Slate readers help us catalog the personality types of flight delays.

Slate readers help us catalog the personality types of flight delays.

Slate readers help us catalog the personality types of flight delays.

Arts, entertainment, and more.
April 27 2010 6:06 PM

Wing Nuts

Slate readers help us catalog the personality types of flight delays.

(Continued from Page 1)

Town Crier
Receives a lot of bad information which they disseminate quickly. There's a bomb on the plane. The engines don't work. The airline has chartered a new plane. Tells passengers trying to make alternate arrangements that there are available flights out that don't exist.

Super Genius
Doesn't spread rumors but has lots of theories about the situation that he presses on people like campaign buttons. Talks about struts, cumulous clouds,and labor disputes. Has never been known to be correct.

Actual Genius
Reader Mats Keller writes that he once sat next to a jet mechanic on a transcontinental flight. After the attendant said they had to fix some generic-sounding part, the mechanic said: "This plane will not take off today. Follow me." The two got off the flight and headed to another plane.

It's only going to get worse.

Living in Alaska often means that you're subjected to delays. These travelers plan ahead, packing food and entertainment material.

Making the Best of It
On an eight-hour layover in Taipei, reader Emily Kline got her hair cut, jogged through the terminals listening to This American Life, and downloaded—and watched— Revolutionary Road.

The Drinker
Makes the best of it by going to the bar and ordering the best it has to offer. Once flight takes off, if it does, is a little pink and giggly.

Expense-Account Drinker
Find these people. Befriend them. They buy drinks for everyone.

Hi, Nice To Meet You Drinker
Be careful of this guy. He starts out like Expense-Account Drinker but soon becomes Drone, and then, quickly, you're looking for Lawyer to get a restraining order.

Q, of Her Majesty's Secret Service
After hearing of the delay, unfurls a wide array of gadgets (many of them Apple products), taking up every available power outlet. Isn't using them to get out of his predicament but merely to stay connected during the delay. The overhead projector is a bit much, though.


Childless Middle-Aged Couple
Beware: Extremely ruthless. Usually work in tandem. Their path of destruction starts from wherever they are in line and emanates outward. Typically bitter, fussy, and very demanding. Announce their discomfort to everyone around them as if they are the only ones inconvenienced.

All Smiles
The longer the delay, the crummier the hotel, the more these people smile. They aren't just able to endure, they seem to get ever-more happy. Who are these people?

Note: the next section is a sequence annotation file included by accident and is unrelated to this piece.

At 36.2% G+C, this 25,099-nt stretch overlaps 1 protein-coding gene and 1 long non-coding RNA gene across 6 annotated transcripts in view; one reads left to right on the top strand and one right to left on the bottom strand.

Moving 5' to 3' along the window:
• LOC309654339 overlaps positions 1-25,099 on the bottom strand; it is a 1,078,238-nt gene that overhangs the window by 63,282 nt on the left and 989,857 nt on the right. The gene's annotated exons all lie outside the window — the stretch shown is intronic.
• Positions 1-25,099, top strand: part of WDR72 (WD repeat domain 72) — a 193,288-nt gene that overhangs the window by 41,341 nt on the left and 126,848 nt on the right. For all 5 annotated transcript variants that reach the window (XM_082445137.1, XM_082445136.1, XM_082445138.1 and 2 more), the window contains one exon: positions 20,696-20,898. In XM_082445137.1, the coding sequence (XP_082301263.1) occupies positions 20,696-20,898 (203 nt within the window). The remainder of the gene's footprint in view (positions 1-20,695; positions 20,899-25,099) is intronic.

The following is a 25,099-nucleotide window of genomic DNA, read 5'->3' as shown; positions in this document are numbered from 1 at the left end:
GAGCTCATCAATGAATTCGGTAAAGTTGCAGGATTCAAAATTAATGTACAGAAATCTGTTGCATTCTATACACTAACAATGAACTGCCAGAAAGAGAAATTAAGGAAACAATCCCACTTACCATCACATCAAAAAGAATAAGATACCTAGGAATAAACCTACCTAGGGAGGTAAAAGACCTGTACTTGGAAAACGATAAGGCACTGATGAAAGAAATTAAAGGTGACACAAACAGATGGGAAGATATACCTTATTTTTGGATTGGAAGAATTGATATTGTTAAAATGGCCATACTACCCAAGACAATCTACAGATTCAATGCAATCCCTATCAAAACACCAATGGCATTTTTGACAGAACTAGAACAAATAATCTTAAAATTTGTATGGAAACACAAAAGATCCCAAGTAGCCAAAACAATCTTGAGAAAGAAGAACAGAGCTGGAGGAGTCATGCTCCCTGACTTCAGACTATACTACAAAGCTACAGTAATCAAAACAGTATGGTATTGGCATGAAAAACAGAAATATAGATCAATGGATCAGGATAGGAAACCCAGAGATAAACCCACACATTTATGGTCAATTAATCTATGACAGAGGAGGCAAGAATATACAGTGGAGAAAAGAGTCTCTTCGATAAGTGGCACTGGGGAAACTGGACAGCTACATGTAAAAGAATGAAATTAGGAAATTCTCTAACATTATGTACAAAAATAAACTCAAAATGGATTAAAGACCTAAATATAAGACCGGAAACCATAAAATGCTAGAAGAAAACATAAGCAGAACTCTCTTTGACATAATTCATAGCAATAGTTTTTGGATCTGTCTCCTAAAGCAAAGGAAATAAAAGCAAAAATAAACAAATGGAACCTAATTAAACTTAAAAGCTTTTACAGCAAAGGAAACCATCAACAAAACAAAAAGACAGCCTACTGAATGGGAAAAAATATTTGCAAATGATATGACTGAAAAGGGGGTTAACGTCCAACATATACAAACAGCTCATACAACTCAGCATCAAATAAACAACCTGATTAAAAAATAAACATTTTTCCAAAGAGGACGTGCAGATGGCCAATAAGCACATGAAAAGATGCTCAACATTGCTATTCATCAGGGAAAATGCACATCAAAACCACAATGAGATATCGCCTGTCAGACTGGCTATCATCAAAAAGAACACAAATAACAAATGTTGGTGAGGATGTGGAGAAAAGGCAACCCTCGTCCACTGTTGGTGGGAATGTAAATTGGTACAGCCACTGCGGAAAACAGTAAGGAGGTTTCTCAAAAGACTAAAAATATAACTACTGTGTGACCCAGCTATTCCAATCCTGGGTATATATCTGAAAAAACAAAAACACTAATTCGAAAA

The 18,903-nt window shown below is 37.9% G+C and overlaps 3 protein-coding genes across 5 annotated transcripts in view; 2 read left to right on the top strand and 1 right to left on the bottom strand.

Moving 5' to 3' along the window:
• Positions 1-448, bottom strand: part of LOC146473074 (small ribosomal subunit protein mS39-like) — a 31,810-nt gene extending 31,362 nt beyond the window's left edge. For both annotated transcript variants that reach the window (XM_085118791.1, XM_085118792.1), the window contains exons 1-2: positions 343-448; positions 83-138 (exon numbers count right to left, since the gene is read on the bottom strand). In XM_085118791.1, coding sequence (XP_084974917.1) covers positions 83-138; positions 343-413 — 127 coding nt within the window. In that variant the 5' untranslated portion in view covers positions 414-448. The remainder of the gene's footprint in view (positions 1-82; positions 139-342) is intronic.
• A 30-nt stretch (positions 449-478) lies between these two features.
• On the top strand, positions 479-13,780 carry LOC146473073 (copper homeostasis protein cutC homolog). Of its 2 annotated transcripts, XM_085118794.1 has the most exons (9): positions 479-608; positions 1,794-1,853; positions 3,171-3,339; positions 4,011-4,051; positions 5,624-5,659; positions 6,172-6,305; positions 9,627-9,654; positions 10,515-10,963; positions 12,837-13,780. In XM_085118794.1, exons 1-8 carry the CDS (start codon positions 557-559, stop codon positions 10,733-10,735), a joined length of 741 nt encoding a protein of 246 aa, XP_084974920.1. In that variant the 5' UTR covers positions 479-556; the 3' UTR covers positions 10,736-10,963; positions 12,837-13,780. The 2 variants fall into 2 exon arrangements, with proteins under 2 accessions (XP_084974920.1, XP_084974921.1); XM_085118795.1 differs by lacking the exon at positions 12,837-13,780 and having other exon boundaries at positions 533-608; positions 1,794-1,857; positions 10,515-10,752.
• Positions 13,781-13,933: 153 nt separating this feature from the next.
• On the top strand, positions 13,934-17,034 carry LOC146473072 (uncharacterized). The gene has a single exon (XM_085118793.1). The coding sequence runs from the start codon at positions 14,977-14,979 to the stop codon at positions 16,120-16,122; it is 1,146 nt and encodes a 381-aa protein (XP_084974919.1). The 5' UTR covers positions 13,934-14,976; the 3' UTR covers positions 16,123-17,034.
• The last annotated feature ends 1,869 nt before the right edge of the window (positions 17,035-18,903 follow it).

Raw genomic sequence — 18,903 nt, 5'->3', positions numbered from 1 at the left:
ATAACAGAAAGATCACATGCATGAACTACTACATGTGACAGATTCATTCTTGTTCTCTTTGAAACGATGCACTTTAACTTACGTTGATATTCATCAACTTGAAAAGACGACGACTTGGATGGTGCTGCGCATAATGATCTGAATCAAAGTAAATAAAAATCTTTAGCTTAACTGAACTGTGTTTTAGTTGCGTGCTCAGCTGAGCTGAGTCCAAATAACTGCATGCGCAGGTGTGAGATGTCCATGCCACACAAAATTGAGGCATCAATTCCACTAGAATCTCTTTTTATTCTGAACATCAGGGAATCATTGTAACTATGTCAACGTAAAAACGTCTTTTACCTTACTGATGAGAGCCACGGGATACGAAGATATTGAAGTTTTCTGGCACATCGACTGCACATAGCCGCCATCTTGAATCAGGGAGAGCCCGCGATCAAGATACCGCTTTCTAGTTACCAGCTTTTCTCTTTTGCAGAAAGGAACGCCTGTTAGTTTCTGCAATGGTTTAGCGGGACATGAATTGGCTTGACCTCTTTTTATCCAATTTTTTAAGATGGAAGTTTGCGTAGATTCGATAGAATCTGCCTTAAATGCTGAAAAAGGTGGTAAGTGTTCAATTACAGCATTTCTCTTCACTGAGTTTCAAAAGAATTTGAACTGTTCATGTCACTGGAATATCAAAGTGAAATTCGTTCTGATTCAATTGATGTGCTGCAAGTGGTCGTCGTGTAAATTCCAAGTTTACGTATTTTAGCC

Zen Master
No sign of discomfort. Wears comfortable pants.

Flamboyant Zen Master
Like the Zen Master but pushy. Wears high-priced outdoor gear with exciting logos. To passers by, smells either alluring or un-showered. Often found sprawled across high-traffic corridors, turning their relaxation into performance art.

Secretly Happy Martyr
Reader Jon writes in and nails this one a little too closely for my taste: "Acts frustrated that he (used generically) will not be able to get home on time, makes half-hearted attempts to see if there is some other way to make the trip, ostentatiously calls his office/family/friends to explain that he will miss that meeting/soccer game/birthday party, and then happily enjoys some alone time in the hotel (maybe a movie, an extravagant room-service meal), feeling that he has a valid excuse to not get any work done. After he gets home, he dines out on the story of his arduous journey for at least a week." If he is a reporter, he might even write about it.

Illustration by Robert Neubecker. Click image to expand.

Member of the Military Knows about hurry up and wait. Never complains. Is helpful. A model to everyone but those people acting like maniacs around him.

Status-Lounge Guy
Appears only moments before the delayed flight takes off. Has been in the frequent-fliers' club lounge until he learned of the flight delay, then booked himself into some swank hotel rather than the cut-rate one the airline is providing.

Finally, reader Kevin Forbes notes that most people aren't born to one category or another but go through stages of delay, much like the Elisabeth Kubler-Ross' famous stages of grief:

  1. Denial: This can't be happening!
  2. Anger: Who is responsible for this?
  3. Bargaining: Just let me on the plane ...
  4. Depression: I'm never getting out of here.
  5. Acceptance: Might as well make the best of it, who wants to grab a latte?

Thanks to everyone for helping us put together this list. If we missed a few types, let us know in comments.

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